Can You Waive Your Right to Alimony?

Alimony, or spousal support, can be an important part of the foundation on which you build your new life after divorce. The financial transition going from a two-income house down to a one-income house can be jarring. This can be even more true if your spouse was the sole breadwinner. Now you must find a job and your footing, along with possibly needing more training or education to get a job that will support your costs of living. In some cases, alimony awarded is only temporary so that a person has financial support when pursuing employment opportunities post-divorce. Other times, it is permanent in order to provide a person with the support needed to maintain the lifestyle that was enjoyed during the marriage. In any case, alimony can be critical in post-divorce life. Still, some people opt to waive their right to alimony for several reasons. Does Florida allow for this?

Can You Waive Your Right to Alimony?

Yes, in Florida, you can waive your right to pursue alimony. Since Florida courts recognize how important alimony can be, however, this right is limited. For instance, the right to receive temporary alimony and seek attorney’s fees while your divorce is pending cannot be waived. Other kinds of alimony, however, can be waived in a few different ways.

First, you can waive your right to alimony in a prenuptial or postnuptial agreement. While this is not an uncommon practice, entering into an agreement that waives your right to alimony before or at an earlier point in your marriage should be thoughtfully considered. At that point, there are many unknowns. You do not know how long you will be married. Will it be a long-term marriage? Short-term marriage? Moderate marriage? You do not know if you will keep your job and stay employed. Will you have children? You will not know what your earning capacity may look at the point where your marriage may end. These are things that can have significant impacts on whether you will want and need alimony, but you will be asked to waive your right to alimony before all these things become realities.

You can also waive your right to alimony in a separation agreement or divorce settlement agreement. Again, however, there are still unknowns. At this point, however, the unknowns are due in large part to the fact that alimony calculations are not made with some set formula. There are a few factors that will be weighed in rendering a decision on an alimony award, but it can still be difficult to discern the value of what you are giving up because there is no clear-cut calculation to be made before you waive your right to alimony. Should you be considering waiving your right to pursue alimony through a separation or divorce agreement, consider first looking at the specifics of your circumstances to get an idea of what kind of alimony award you may receive should you not waive this right. You can use this as leverage when addressing other issues incident to divorce. Consider using it wisely.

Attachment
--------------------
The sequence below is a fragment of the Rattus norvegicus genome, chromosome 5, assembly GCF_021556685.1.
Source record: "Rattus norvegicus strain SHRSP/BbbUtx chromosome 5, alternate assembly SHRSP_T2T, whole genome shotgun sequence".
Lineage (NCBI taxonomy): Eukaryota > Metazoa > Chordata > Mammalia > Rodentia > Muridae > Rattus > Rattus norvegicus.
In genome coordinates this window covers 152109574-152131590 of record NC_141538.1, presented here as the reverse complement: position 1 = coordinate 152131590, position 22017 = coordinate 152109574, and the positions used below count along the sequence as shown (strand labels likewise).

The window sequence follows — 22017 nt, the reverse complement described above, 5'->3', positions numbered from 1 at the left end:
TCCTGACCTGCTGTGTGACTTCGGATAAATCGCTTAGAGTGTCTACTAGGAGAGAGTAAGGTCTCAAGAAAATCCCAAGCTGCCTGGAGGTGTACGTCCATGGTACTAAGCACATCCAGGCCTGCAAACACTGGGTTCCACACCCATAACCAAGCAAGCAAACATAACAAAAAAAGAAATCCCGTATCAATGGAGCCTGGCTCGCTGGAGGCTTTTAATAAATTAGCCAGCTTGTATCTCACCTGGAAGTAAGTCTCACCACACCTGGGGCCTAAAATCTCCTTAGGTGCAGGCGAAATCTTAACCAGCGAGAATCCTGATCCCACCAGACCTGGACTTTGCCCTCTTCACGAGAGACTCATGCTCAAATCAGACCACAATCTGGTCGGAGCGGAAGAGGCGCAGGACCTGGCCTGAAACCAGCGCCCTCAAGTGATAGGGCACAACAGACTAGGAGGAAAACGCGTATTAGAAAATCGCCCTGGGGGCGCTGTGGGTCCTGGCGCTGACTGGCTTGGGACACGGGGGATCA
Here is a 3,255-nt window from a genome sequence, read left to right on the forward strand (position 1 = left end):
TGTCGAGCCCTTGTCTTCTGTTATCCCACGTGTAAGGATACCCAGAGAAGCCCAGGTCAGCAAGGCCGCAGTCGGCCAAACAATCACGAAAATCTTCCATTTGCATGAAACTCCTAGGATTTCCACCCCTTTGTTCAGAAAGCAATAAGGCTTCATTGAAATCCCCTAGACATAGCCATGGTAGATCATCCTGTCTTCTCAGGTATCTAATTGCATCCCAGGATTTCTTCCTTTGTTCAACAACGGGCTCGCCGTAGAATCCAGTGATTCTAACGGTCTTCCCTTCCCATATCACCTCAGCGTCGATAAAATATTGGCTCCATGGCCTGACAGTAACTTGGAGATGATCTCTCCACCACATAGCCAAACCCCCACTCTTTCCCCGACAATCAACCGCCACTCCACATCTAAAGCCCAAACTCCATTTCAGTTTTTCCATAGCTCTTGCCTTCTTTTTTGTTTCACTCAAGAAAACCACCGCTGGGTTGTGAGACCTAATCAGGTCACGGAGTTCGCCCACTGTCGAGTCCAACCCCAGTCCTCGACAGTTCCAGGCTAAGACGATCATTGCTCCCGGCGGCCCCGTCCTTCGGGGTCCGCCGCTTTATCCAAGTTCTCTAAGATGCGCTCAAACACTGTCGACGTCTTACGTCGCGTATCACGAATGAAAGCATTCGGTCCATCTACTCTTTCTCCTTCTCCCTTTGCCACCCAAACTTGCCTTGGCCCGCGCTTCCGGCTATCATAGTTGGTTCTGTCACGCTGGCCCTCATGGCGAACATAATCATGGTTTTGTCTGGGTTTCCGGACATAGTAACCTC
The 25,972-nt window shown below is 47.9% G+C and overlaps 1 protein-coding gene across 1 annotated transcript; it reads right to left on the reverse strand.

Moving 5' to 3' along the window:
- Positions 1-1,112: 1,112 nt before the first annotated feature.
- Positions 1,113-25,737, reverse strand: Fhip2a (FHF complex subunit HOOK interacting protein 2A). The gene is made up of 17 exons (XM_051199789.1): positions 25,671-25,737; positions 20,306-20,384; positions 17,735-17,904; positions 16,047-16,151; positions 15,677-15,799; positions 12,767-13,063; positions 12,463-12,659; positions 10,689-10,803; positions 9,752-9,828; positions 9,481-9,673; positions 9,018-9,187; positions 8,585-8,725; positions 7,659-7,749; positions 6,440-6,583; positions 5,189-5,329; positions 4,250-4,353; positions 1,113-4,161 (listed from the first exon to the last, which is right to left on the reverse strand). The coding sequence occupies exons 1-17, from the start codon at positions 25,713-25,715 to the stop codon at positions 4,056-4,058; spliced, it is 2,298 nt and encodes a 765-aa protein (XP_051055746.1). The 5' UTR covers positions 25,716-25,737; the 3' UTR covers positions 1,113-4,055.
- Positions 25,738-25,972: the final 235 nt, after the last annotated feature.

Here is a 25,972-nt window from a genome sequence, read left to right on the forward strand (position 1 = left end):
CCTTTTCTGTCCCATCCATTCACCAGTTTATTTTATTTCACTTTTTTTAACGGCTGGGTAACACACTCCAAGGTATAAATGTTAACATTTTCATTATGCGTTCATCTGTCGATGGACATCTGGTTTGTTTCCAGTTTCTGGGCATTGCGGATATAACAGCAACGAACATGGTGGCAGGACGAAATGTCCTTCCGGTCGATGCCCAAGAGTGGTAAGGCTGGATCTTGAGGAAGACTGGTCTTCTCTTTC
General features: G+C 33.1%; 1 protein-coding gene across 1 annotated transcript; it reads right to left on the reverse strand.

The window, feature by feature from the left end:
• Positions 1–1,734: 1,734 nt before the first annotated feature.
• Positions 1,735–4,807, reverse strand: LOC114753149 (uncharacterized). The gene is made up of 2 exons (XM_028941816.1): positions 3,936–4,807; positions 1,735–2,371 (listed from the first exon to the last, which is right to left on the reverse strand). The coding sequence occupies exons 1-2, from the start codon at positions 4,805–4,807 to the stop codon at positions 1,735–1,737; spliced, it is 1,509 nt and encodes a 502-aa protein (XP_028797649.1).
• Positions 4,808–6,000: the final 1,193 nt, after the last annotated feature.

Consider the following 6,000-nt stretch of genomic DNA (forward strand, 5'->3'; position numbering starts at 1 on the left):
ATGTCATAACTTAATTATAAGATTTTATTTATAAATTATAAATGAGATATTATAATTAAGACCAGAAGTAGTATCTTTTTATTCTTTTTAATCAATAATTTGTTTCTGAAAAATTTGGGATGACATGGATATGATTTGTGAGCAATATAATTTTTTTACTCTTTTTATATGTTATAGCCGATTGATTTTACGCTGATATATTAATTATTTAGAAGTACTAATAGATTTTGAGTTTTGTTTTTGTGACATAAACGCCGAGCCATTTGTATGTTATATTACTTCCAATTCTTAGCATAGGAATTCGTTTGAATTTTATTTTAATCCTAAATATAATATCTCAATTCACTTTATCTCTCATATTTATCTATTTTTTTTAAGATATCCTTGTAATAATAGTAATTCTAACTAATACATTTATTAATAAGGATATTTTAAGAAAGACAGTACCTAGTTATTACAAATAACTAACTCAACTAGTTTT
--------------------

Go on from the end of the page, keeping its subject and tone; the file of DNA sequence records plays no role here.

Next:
Florida Family Law Attorneys

Alimony, much like divorce in general, can be emotionally charged, but also very important to handle the right way. The dedicated divorce team at Orlando Family Team is here to provide you with continuing legal support throughout the process. Contact us today.

About the Author
Andrew Nickolaou, Esq., B.C.S., is a founding partner at Bernal-Mora & Nickolaou, P.A. He practices almost exclusively in divorce, marital and family law. Andrew and his partner, Ophelia Bernal-Mora, Esq., B.C.S., joined forces in March 2016 to form the unique and boutique husband and wife family law team at Bernal-Mora & Nickolaou, P.A. Together, Andrew and Ophelia take a practical and team-based approach to all of their cases and clients to deliver the highest quality experience and representation.